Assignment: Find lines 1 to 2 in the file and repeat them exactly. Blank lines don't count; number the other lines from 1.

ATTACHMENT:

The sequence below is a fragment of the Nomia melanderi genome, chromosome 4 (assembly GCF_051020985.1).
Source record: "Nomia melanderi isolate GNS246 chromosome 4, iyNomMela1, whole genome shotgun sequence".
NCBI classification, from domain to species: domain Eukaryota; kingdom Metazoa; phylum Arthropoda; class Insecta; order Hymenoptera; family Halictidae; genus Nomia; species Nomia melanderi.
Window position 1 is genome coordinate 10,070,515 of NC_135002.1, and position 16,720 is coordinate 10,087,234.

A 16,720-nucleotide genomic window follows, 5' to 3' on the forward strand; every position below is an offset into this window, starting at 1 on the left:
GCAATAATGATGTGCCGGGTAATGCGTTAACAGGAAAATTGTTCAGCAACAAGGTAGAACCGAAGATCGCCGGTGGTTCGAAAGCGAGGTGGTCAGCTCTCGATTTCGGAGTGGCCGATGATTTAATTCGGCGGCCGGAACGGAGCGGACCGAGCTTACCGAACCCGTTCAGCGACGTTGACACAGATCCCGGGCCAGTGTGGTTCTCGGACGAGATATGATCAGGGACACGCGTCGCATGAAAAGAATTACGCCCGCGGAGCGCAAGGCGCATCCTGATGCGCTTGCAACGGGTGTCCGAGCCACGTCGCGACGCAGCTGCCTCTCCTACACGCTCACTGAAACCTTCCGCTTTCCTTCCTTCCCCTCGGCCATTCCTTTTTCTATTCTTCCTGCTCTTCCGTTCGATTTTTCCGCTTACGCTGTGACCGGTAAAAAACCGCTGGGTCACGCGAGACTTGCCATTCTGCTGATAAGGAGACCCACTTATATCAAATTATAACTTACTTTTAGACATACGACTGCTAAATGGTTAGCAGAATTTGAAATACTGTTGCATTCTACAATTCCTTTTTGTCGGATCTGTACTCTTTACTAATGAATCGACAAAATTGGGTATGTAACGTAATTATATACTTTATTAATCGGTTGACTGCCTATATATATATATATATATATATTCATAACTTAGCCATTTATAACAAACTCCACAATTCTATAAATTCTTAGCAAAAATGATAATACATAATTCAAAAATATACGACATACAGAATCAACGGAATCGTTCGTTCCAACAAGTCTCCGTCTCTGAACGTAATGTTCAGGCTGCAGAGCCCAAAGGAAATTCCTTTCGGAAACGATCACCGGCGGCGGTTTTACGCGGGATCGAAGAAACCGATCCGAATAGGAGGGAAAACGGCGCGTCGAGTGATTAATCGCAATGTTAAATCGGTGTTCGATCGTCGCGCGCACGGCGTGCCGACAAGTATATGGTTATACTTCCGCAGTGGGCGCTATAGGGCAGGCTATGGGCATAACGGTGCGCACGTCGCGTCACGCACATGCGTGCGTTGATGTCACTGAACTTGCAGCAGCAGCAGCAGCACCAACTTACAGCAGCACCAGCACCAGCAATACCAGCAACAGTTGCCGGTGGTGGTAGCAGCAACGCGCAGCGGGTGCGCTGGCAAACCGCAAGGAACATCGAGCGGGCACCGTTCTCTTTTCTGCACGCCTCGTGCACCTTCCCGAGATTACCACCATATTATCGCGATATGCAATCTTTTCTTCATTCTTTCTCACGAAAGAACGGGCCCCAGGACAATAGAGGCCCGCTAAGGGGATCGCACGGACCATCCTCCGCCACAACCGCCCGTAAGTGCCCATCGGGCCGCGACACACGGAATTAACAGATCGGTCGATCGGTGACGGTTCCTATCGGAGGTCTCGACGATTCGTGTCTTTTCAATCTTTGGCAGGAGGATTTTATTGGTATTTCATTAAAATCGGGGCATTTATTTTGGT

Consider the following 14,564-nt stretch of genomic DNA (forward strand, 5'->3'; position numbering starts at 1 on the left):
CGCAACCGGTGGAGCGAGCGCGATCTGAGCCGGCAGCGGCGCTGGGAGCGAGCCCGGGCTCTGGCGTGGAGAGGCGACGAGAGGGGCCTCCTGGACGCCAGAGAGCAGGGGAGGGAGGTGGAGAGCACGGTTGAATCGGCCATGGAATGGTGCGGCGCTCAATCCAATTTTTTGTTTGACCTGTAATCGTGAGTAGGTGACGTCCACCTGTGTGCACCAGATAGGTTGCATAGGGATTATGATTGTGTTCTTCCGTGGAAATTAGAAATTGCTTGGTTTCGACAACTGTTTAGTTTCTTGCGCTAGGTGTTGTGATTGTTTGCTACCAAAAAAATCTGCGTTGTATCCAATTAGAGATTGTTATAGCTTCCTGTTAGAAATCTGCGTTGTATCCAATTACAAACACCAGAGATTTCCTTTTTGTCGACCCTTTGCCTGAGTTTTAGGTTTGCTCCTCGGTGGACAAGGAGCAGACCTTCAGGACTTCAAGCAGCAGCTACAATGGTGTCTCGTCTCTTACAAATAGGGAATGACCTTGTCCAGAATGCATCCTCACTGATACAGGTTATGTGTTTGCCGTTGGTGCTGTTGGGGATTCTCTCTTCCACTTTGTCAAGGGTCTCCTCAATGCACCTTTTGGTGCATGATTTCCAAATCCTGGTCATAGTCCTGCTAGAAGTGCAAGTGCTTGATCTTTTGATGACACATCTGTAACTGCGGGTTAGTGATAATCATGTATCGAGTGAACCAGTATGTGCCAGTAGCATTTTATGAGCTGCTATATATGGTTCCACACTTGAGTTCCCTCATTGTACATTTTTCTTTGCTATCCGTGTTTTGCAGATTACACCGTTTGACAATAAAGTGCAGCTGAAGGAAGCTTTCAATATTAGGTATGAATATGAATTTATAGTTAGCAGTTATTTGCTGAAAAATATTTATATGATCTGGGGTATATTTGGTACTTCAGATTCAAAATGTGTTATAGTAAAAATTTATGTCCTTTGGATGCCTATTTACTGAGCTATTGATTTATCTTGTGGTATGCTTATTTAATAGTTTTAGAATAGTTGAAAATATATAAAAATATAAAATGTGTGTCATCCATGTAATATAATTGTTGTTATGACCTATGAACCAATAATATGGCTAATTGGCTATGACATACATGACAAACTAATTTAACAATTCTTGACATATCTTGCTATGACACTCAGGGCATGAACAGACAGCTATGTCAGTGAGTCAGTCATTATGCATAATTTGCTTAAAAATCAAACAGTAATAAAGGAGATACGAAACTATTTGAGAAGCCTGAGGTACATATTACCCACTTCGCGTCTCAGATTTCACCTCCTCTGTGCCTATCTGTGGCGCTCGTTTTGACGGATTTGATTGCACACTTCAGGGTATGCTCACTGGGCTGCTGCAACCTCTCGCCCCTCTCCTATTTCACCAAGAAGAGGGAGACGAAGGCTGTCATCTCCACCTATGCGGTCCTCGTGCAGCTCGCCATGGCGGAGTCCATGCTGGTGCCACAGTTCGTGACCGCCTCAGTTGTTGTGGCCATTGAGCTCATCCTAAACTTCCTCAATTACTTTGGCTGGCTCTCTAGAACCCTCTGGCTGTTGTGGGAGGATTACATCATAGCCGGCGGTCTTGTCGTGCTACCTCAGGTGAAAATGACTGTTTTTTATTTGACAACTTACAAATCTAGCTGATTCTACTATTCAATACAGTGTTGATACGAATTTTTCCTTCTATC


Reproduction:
The sequence below is a fragment of the Nomia melanderi genome, chromosome 4 (assembly GCF_051020985.1).
Source record: "Nomia melanderi isolate GNS246 chromosome 4, iyNomMela1, whole genome shotgun sequence".